UK - Hermes Equity Ownership Services (Hermes EOS) has published a discussion paper aimed at changing current pay structures.
The paper - entitled 'Proposed Reforms to UK Executive Remuneration' - highlights a number of key areas including structure, quantum, disclosure and transparency, as well as the role of nomination and remuneration committees.
Colin Melvin, chief executive at Hermes EOS, said: "We are at a moment of crisis in the evolution of publicly listed companies and their relationship with their shareholders, with a poor economic backdrop and minimal growth intensifying the need for reform.
"The overall success of companies and our economic futures will be influenced by the extent to which corporate boards, their remuneration committees and their long-term shareholders work together to address a flawed system of compensation.
"Effective reforms will reconnect companies with their employees, clients and other stakeholders and provide the basis for the generation of long-term value for their long-term shareholders."
The paper highlighted a number of ideas such as:
• Boards, their nomination committees and remuneration committees must recognise that motivation does not solely arise from pay and ensure that succession, recruitment and retention discussions focus on matters other than pay.
• Longer-term alignment should be achieved by shares being owned for the long term and even after leaving the company.
• Claw-back by remuneration committees to be used where the outcome of the awards does not properly reflect actual performance, or breaches of behavioural standards or policies by the individual or more widely in the organisation.
• Other measures to be used in preference to earnings per share (EPS).
• Fixed pay for directors and senior management to increase by no more than the average that is awarded in the rest of the organisation.
• Remuneration schemes have become too complex, which makes them less able to motivate directors and management: the best alignment with long-term owners is long-term ownership of shares by board members, as agents of the owners. Rewards should be in the same currency, as the capital invested by the owners - i.e. shares.
• Consultation should be more timely, wider and deeper and should ensure that the owners' views are taken sufficiently into account.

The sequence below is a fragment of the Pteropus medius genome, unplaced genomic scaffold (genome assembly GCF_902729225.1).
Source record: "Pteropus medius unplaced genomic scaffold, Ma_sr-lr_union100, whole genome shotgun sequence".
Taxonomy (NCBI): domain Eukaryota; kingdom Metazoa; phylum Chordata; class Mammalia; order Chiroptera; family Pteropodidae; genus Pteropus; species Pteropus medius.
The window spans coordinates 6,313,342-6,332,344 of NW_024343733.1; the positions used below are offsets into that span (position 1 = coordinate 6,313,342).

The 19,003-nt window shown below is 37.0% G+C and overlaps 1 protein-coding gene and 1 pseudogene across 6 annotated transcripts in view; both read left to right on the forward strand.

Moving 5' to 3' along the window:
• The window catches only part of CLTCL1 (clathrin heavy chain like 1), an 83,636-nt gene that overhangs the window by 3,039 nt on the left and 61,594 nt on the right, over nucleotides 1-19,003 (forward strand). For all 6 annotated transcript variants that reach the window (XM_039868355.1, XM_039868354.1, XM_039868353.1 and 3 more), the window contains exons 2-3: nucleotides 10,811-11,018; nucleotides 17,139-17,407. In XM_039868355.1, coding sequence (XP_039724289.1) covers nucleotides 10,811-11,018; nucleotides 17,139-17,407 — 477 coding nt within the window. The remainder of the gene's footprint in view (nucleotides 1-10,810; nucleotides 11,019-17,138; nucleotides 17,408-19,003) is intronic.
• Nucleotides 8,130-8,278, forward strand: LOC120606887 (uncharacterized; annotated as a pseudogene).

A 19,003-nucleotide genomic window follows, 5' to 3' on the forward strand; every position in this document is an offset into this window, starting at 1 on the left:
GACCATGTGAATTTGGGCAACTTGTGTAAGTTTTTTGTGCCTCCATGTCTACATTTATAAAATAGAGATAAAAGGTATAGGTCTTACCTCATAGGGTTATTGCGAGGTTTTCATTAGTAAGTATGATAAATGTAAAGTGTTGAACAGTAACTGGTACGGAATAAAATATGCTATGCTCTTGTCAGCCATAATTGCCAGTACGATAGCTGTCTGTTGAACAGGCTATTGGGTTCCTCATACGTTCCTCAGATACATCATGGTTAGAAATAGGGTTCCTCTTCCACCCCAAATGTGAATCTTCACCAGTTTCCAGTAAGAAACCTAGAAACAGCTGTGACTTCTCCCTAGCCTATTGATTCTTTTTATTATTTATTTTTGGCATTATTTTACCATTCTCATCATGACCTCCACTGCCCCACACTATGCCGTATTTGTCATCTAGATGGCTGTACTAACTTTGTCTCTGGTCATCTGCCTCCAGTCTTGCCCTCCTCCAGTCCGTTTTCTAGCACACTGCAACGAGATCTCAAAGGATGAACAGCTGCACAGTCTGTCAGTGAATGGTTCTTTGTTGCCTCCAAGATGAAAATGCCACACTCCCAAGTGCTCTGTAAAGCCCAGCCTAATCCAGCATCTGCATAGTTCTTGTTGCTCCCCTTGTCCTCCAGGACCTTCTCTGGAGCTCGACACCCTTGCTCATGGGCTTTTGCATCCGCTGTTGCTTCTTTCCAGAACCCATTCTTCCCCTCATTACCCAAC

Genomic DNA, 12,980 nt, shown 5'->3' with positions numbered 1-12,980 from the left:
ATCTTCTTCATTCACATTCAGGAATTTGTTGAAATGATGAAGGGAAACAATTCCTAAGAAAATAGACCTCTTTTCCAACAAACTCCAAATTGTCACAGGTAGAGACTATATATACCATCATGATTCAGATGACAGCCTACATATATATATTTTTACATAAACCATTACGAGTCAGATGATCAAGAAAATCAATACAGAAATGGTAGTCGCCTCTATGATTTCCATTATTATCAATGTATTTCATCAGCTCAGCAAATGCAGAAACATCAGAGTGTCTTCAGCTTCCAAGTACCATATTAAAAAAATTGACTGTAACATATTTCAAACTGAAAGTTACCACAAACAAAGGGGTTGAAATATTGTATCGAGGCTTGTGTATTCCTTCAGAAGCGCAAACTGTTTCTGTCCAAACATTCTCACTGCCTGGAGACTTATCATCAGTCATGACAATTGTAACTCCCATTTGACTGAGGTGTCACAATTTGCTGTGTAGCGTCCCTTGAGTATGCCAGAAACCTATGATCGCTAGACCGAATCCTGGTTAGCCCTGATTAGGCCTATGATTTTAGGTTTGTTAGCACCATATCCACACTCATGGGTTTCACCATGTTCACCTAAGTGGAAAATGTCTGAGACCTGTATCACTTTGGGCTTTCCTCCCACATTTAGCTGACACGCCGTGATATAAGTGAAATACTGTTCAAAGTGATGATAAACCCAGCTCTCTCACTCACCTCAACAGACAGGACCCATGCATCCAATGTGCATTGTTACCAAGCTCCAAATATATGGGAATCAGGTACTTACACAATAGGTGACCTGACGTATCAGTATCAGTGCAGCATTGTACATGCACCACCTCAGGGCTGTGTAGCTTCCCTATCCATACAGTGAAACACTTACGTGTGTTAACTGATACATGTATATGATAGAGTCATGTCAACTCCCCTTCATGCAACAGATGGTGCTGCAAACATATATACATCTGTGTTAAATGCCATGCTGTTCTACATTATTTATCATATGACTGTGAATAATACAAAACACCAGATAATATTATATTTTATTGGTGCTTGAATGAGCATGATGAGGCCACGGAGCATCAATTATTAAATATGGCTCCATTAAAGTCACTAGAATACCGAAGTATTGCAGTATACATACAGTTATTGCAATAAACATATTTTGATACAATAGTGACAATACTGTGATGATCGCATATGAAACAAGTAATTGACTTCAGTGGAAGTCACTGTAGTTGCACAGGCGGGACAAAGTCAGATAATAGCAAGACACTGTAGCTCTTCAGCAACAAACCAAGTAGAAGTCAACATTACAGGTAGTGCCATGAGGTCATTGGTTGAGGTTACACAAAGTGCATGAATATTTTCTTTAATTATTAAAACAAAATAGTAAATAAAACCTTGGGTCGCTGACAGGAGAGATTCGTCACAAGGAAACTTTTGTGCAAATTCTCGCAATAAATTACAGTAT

• Remuneration committees should explain the rationale behind their chosen policy and practices and, in particular, how they are aligned to achieve the strategy, taking into account the interests of the company's owners.
The report is a result of a late February meeting between 42 global occupational pension funds and remuneration committee members from 44 of the FTSE 100 companies hosted by Hermes EOS and the National Association of Pension Funds (NAPF).
Melvin added: "The forum was the first step to resolving the widely debated issue of executive pay by creating a candid dialogue between remuneration committee members and pension fund trustees, which had never been done before."
The paper said that, "often, companies tell shareholders that they have to pay well to hire and retain top talent, which would otherwise defect in a global marketplace. At the same time, investors are frequently informed that these executives are not interested in the money, but that it is the only way they can keep score with their peers and, in the interests of fairness, remuneration committees should pay the going rate.
"[But] such behaviour is facing a crisis of credibility. Many directors at larger companies sometimes appear immune to the effects of the economic crisis, such as falling living standards, faced by the rest of society. Those directors, both executive and non-executive, who realise that profound reform and a significant realignment is overdue and work to improve the way pay and performance are linked will be recognised as true leaders in difficult times."
The NAPF now plans to set up a working group of pension funds that will liaise with remuneration committees and company boards to ensure executive remuneration is aligned with the long-term interests of pension funds and their members.
Such collaboration will enable funds of all sizes to develop and refine their policies on executive pay, according to the NAPF.
The working group initially intends to identify and work with those remuneration committees at companies that it believes, or have themselves indicated, are most amenable to considering significant reform of their remuneration policy and practices.
In addition, it plans to test the mooted voting hurdle of 75% by seeking to engage with all companies in the FTSE 350 whose remuneration report fails to achieve this level of acceptance.
The NAPF also recognises the need for pension funds to hold their asset managers to account for their exercise of stewardship responsibilities and will be exploring what practical steps it can take to support its fund members in doing so.